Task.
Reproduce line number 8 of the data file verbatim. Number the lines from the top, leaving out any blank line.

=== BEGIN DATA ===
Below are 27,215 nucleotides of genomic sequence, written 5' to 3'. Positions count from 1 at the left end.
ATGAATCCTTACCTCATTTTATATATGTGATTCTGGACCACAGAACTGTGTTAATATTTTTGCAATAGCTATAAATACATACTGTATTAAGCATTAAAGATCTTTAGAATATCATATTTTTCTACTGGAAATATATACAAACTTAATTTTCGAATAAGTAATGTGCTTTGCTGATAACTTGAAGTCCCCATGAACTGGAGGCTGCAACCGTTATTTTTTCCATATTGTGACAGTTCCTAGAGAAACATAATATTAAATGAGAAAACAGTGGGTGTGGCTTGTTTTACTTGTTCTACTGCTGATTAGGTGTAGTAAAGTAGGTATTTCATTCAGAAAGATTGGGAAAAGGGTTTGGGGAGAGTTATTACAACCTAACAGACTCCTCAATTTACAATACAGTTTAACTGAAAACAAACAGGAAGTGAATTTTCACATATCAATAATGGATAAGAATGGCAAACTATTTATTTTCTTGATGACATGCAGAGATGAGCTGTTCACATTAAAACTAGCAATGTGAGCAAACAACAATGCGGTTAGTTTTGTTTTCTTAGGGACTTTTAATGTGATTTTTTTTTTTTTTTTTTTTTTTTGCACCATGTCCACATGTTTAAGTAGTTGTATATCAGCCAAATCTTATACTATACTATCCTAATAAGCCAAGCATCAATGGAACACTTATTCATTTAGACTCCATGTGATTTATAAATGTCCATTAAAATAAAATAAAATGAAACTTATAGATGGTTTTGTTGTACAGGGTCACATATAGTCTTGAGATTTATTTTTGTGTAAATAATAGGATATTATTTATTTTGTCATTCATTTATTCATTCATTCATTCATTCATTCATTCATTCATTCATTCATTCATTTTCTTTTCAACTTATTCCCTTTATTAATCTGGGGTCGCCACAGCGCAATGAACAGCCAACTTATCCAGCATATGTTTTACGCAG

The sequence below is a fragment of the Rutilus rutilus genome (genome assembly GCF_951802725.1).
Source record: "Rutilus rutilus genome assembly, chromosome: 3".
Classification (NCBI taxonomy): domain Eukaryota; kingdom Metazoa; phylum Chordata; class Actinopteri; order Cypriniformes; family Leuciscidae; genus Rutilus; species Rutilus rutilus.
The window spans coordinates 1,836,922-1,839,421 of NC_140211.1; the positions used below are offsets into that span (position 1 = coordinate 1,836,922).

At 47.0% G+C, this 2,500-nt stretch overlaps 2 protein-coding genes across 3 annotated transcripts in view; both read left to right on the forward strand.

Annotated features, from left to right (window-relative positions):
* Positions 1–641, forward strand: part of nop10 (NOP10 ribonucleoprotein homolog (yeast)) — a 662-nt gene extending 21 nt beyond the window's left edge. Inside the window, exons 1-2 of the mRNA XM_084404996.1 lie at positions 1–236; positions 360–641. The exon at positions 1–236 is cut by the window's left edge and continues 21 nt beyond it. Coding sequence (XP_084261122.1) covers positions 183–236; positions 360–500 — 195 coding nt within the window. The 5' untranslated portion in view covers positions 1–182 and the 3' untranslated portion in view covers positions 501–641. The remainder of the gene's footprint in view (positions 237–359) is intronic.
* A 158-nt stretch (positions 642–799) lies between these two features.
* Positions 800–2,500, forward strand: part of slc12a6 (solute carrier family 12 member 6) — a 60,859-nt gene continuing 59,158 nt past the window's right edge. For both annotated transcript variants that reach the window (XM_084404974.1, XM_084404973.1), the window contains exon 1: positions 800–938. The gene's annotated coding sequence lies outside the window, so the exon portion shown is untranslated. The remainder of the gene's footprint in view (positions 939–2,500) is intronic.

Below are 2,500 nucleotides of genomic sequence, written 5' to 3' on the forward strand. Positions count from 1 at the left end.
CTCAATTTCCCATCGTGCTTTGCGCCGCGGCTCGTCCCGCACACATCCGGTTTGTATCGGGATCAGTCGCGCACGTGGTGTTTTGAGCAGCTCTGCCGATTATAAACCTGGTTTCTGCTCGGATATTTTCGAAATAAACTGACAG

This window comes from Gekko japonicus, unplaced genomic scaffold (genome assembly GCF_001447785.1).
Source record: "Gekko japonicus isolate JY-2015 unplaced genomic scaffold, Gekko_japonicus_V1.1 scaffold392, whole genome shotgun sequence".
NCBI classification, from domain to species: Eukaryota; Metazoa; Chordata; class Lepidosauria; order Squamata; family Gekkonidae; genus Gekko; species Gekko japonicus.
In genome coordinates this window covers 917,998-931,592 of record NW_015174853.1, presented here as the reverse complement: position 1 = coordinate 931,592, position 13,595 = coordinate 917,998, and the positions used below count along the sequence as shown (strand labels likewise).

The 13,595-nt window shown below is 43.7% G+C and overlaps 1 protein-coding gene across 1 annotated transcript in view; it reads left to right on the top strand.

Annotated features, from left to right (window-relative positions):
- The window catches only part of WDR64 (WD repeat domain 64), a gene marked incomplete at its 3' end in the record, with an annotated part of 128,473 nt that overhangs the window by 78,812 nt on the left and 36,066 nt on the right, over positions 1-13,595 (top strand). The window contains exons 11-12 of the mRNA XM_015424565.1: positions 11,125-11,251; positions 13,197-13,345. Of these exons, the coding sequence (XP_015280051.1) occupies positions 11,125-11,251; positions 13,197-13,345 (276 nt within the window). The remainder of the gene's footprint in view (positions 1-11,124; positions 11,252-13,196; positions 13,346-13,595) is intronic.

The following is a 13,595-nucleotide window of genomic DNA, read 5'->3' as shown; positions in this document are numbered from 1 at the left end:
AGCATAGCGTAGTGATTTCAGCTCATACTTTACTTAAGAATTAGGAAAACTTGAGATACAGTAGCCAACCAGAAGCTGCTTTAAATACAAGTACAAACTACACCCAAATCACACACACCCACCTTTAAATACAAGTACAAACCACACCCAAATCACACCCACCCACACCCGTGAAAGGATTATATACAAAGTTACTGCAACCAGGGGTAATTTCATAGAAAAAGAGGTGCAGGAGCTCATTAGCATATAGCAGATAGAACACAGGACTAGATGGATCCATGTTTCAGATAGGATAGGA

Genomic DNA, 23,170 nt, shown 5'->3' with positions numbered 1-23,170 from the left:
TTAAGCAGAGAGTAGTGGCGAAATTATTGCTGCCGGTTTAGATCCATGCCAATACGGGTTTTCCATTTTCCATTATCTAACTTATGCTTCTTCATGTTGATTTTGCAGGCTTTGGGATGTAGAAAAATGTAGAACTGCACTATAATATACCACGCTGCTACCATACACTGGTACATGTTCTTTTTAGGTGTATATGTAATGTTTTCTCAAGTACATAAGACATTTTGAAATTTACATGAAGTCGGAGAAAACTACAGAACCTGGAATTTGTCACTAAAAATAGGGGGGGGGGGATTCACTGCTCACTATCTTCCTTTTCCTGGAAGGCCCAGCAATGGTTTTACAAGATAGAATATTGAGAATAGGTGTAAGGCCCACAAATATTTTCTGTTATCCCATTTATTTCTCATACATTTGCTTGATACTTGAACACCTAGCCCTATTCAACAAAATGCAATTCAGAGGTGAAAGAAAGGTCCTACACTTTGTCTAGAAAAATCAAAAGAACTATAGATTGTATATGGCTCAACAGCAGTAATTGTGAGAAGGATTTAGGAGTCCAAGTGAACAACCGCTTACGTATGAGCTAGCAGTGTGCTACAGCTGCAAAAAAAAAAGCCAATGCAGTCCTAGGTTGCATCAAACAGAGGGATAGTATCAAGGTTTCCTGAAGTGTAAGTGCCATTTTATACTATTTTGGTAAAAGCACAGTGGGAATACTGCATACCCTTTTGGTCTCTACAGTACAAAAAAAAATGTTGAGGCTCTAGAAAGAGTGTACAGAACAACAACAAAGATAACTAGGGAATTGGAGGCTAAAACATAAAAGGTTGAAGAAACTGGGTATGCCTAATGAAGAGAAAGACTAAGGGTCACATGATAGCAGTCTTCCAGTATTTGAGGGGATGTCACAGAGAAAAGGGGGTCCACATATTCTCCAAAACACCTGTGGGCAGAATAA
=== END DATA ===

Annotated features, from left to right (window-relative positions):